February 10, 2017
We are writing to update you on DHT’s business and our current thinking.
As you know well from our communications to you, the tanker market is cyclical, seasonal and volatile, and we manage these cycles proactively through our approach to operations, costs and capital allocation. By following this strategy, we produced very strong operational results in 2016:
The average earnings of our VLCC fleet came in at $43,300 per day for the year – a strong number in our opinion;
We delivered stable and competitive operating cost for our ships reflecting our modern quality fleet of ships run by a very experienced team with a long-term view on safe and reliable operations;
We have further driven down our administrative cost by right-sizing our organization following the Samco acquisition in 2014, benefits that will be evident in our financial results this year.
The above translated into a solid EBITDA of $209 million for 2016 equivalent to ~ $ 2.24 per outstanding share.
With asset values down some 25-30% last year and close to the trough levels we saw in 2013, we think we have reached a period of attractive asset prices whereby we will gradually focus on investment and fleet renewal. In keeping with that outlook, we have just placed an order for two VLCC newbuildings at Hyundai in South Korea. The shipyard has offered us early delivery in July and September 2018 in combination with attractive payment terms whereby we will pay 70% at delivery. The contract price is very attractive and includes large deadweight design of 318,000 metric tons as well as our typical upgrades to the shipyard specification. The ships will be financed by about 50% equity and 50% bank debt. Importantly, the equity component will be funded with cash at hand and future cash flow, hence no additional shares will be issued to finance this project. The combination of the attractive contract price and prudent financing results in very competitive cash break-even levels of about $17,600 per day to cover operating expenses, dry docking, debt amortization and interest payments.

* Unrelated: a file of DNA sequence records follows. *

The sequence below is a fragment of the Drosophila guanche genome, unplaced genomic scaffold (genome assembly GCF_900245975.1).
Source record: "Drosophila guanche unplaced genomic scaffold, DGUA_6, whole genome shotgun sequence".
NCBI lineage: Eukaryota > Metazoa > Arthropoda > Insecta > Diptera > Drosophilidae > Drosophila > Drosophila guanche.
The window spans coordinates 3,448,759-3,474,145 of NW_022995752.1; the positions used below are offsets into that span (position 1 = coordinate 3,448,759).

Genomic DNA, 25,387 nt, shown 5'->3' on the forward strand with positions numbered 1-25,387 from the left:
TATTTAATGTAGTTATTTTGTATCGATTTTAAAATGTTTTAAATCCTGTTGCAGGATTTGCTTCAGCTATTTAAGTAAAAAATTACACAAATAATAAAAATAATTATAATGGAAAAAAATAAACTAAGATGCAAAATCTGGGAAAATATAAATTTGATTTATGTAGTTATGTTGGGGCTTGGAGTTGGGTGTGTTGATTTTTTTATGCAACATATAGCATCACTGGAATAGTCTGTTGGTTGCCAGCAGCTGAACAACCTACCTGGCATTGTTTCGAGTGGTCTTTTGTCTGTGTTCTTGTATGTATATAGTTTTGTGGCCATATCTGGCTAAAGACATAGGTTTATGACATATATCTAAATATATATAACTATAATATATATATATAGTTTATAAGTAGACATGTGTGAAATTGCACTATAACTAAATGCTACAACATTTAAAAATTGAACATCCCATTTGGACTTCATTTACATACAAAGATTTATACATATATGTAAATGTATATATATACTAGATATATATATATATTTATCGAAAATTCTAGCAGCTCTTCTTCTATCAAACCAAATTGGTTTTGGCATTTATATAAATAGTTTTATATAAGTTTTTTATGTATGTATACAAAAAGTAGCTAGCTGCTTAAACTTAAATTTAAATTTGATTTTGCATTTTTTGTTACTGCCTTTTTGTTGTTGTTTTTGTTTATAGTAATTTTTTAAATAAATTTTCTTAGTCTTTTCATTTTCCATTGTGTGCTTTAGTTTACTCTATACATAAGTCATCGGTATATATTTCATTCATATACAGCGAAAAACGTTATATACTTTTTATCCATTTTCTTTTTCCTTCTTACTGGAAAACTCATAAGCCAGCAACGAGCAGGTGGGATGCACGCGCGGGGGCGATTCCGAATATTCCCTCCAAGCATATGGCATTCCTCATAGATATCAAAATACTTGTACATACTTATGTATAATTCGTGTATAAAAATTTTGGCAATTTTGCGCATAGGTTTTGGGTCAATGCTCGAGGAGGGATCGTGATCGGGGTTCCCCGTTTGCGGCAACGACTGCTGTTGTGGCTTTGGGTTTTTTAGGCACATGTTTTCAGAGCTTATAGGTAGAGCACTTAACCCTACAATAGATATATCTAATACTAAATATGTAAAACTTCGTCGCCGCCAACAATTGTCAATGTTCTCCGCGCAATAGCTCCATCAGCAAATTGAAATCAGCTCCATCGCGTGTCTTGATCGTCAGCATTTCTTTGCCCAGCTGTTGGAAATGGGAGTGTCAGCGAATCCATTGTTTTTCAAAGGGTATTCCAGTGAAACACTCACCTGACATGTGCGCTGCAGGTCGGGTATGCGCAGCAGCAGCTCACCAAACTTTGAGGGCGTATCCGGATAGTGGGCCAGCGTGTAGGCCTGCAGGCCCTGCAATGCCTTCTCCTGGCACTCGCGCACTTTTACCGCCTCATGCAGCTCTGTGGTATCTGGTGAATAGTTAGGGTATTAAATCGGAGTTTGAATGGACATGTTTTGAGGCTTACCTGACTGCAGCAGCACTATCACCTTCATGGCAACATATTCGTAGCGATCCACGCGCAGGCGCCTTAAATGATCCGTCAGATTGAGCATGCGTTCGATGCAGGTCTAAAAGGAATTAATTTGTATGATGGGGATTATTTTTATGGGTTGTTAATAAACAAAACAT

We are allocating our capital to position DHT for growth in the long term and to return the most capital to you, the shareholder. We have paid cash dividends in 28 consecutive quarters. Our well defined capital allocation policy includes a formula based distribution related to earnings. During periods with strong tanker
earnings, the cash dividends have been generous yet prudent. We have in fact paid a total of $1.27 per share as cash dividends over the past two years. When earnings have run through softer periods, we have still paid quarterly cash dividends albeit in nominal numbers. It is however important to see the dividends in relation to how our capital is allocated in general. During the periods with strong cash flows, we also had the opportunity to prepay debt extraordinarily, and more recently, repurchase our convertible bond at a discount to par. As mentioned earlier, we are now in a period where some of our cash flow will be applied towards what we think will be attractive investments for DHT while adhering to our stated capital allocation policy.
Other companies have recognized the value in our high quality asset base and our employees. Frontline, a Norwegian-based tanker company, made an unsolicited, non-binding and highly conditional offer to acquire DHT. We understand why they want to buy DHT with our modern high quality fleet – we are also buyers of modern quality ships in this environment. However, our board unanimously concluded that the offer of exchanging 1 share in DHT for 0.725 shares in Frontline (equivalent in value at the present time of about $5 per DHT share) was wholly inadequate and substantially undervalued our company and undervalued what DHT’s contribution across key metrics would have been to a combined company. Additionally and importantly, Frontline proposed to pay for us in highly inflated Frontline shares that trade significantly above their underlying ship values. The result would have been a dilution of more than 20% of net asset value per share for DHT shareholders. This is clearly unacceptable. It should be recognized that our VLCC fleet has an average age of about 6 years whereas Frontline’s VLCC fleet has an average age of almost 11 years. Frontline’s VLCCs represent about 40% of their total fleet based on broker values. Their Suezmaxes and LR2 product tankers are relatively young but are predominantly built at what we consider to be second tier shipyards in China.
We like DHT’s current position with a robust balance sheet, quality fleet, first class people, solid customer base and supportive banks. We have a mix of fixed income contracts and spot exposure thereby protecting the downside yet retaining significant upside. Our customers are some of the most demanding oil majors and refiners out there, which we think reflects well on our services and operations. The fact that we extend contracts and get repeat business should be a testament to DHT as a trusted business partner.
We are, as you know, meaningful shareholders ourselves and have a continuous focus on building and running a highly respected tanker company providing attractive returns to investors. We believe the execution of our strategic plan will drive significant and sustainable value for our shareholders.
With best regards,
Trygve P. Munthe Svein Moxnes Harfjeld
Co- CEO CO-CEO